Heat you little bugger you continue and even I am getting used to it.  Ice lollies, jugs of water in the fridge, moaning kids and adults and sunburned toes.  Cooking is hardly a priority.  Tomatoes, ideally, don’t live in the fridge.  The flavour disappears and the texture goes like those over-ripe melons from last week: woolly.
Much is made of ‘UK grown tomatoes!!!’. Great, we think, no air miles, much better, right?
Sorry guys.  Tomatoes are a crop that needs a hella lotta sun and heat to ripen. I can’t even grow cherry tomatoes in my little shady yard, they just stay green.  Getting tomatoes to full red ripeness in the UK requires polytunnels (giant greenhouses) and heating.  Yes, heating.  Burning fossil fuels to heat single glazed glasshouses to 20°C in February is environmentally insane. For every kilo of tomatoes grown in a glass hothouse in the UK, 2-3 kilos of CO2 are released into the atmosphere.
Even with this heatwave, your toms are likely to have needed some help along the way as, given natural growth cycles, those little fruits wouldn’t be nearly ready to ripen. So as they start to dehydrate or even go the tiniest bit mouldy, then cut out the rot and get them cooked.  NOW!
Pairing halloumi with sad tomatos is great, because that strong, sweet flavour from the tomatoes goes brilliantly with the salty cheese.
“Oh god halloumi I love hallmoumi it’s best I’m having *this* breakfast” said a wise, veggie, colleague to me over some laminated breakfast menus.
“What’s that?”
“Cheese that’s so good it’s like bacon”
I couldn’t understand it, sounded odd.  Eight years on and I trek to Penge Food Centre for their ‘5 bags for £8’ bundles. And while I’m there, a cheap bunch of flat parsley.  And Turkish delight. And olives. And sambal. And 3 bags of pitta breads for a quid.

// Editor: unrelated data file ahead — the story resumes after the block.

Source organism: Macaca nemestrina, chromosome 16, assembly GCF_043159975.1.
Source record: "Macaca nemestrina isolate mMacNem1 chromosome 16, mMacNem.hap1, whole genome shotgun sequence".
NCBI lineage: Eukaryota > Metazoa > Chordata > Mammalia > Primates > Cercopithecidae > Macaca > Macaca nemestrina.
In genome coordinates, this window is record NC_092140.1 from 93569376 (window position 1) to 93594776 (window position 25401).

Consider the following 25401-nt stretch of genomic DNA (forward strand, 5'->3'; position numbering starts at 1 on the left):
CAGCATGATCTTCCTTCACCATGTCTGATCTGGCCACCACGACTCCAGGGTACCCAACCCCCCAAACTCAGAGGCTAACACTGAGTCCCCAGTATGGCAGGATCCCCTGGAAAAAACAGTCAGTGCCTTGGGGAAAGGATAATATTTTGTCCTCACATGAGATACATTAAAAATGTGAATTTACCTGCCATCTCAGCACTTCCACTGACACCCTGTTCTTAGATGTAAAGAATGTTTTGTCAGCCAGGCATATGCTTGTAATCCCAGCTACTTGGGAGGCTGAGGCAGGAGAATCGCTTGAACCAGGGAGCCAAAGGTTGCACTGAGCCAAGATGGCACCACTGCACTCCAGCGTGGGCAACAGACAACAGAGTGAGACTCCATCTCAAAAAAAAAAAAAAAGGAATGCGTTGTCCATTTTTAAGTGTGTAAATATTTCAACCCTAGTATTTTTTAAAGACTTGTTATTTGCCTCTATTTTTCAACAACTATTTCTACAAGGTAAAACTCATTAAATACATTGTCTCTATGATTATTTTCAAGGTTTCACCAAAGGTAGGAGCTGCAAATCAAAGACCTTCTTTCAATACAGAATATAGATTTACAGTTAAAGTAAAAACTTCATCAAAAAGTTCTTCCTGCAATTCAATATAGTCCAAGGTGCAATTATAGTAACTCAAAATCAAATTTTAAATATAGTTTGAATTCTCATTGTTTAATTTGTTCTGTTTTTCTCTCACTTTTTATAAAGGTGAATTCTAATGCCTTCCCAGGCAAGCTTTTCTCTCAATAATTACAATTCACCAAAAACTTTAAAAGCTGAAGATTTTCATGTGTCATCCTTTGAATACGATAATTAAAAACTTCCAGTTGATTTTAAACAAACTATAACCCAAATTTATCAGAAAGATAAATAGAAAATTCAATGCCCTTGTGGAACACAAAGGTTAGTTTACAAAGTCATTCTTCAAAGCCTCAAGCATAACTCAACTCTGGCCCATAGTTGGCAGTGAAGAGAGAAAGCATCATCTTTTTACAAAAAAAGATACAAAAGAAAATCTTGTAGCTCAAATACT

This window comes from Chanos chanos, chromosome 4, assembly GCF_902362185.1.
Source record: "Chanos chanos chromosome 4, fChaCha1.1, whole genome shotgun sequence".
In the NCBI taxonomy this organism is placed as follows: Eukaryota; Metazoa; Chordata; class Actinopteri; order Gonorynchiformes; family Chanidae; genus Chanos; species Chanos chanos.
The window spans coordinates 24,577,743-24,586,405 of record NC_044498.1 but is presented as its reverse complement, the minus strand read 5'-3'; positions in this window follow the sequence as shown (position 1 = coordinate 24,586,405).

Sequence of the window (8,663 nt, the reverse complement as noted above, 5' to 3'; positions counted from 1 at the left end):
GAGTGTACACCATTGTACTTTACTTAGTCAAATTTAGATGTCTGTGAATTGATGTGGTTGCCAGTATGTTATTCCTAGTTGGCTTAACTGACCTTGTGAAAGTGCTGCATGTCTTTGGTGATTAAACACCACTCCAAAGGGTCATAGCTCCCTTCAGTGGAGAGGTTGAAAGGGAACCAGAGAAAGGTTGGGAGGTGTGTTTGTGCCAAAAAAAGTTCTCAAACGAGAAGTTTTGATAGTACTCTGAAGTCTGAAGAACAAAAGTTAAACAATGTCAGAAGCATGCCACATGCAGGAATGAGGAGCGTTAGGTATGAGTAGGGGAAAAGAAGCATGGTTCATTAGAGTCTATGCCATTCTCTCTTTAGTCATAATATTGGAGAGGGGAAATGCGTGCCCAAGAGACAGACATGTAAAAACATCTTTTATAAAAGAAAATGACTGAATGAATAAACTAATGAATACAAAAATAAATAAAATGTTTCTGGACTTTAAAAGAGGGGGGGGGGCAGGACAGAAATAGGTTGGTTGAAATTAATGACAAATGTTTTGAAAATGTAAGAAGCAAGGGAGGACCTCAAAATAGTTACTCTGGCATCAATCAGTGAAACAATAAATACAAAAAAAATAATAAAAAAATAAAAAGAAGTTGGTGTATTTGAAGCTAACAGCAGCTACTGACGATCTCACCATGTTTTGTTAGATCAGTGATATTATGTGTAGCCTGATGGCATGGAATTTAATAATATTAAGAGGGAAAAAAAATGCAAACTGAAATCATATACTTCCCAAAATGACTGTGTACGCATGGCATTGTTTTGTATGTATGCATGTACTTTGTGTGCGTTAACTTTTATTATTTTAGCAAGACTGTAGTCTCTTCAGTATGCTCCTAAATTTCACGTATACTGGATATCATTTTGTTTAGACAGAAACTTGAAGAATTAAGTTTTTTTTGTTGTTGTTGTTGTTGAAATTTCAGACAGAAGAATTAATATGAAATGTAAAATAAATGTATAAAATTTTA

Olive oil, some garlic if you’ve got it, some spring onions and you can cook up your sad toms into a pitta filling fit for a queen, or just a light meal.  Chuck in some hummus, olives and salad on the side and you’re talking.

Tomato & Halloumi pittas

Serves 2


Olive oil
4 regular tomatoes
1/2 pack halloumi
1 clove garlic
Few spring onions
Salt & pepper
Chilli flakes (optional)
Flat leaf parsley (to taste – I like a lot, about 5g, but do yours to taste)
Pitta bread, to serve

Chopping board
Clean tea towel/kitchen paper
Frying pan
Slotted spoon/flipper
Wooden spoon

Optional tools
Garlic press
Measuring spoons

10 minutes prep
20-30 minutes cook



Chop the tomatoes into chunky pieces, discarding any grungy bits
Squash/crush/mince garlic
Chop halloumi into pieces similar size to tomaoes and dry on clean tea-towel/kitchen paper
Slice spring onion into rounds
If using, roughly chop a handful of parsley


Heat 2 tablespoons of olive oil until warm
Add garlic and stir around for ONE MINUTE
Add tomatoes and stir and season; turn the heat down and cook through for about 20m until soft, stirring and squashing from time to time
When tomatoes are squidgy, scrape them out onto a plate
Pour in another tablespoon of oil into the frying pan and warm through
Place the halloumi into the pan and cook until golden on all sides, flipping around
When the halloumi is all cooked, return the tomatoes to the pan and, if using, the sliced spring onions and chilli and warm through for a couple of minutes
Toast pitta breads
Just before serving add parsley. check to see if you need more salt/pepper/chilli
Stuff into pitta breads. Devour.


Cold halloumi isn’t great, but it will keep for a few days, covered, in the fridge


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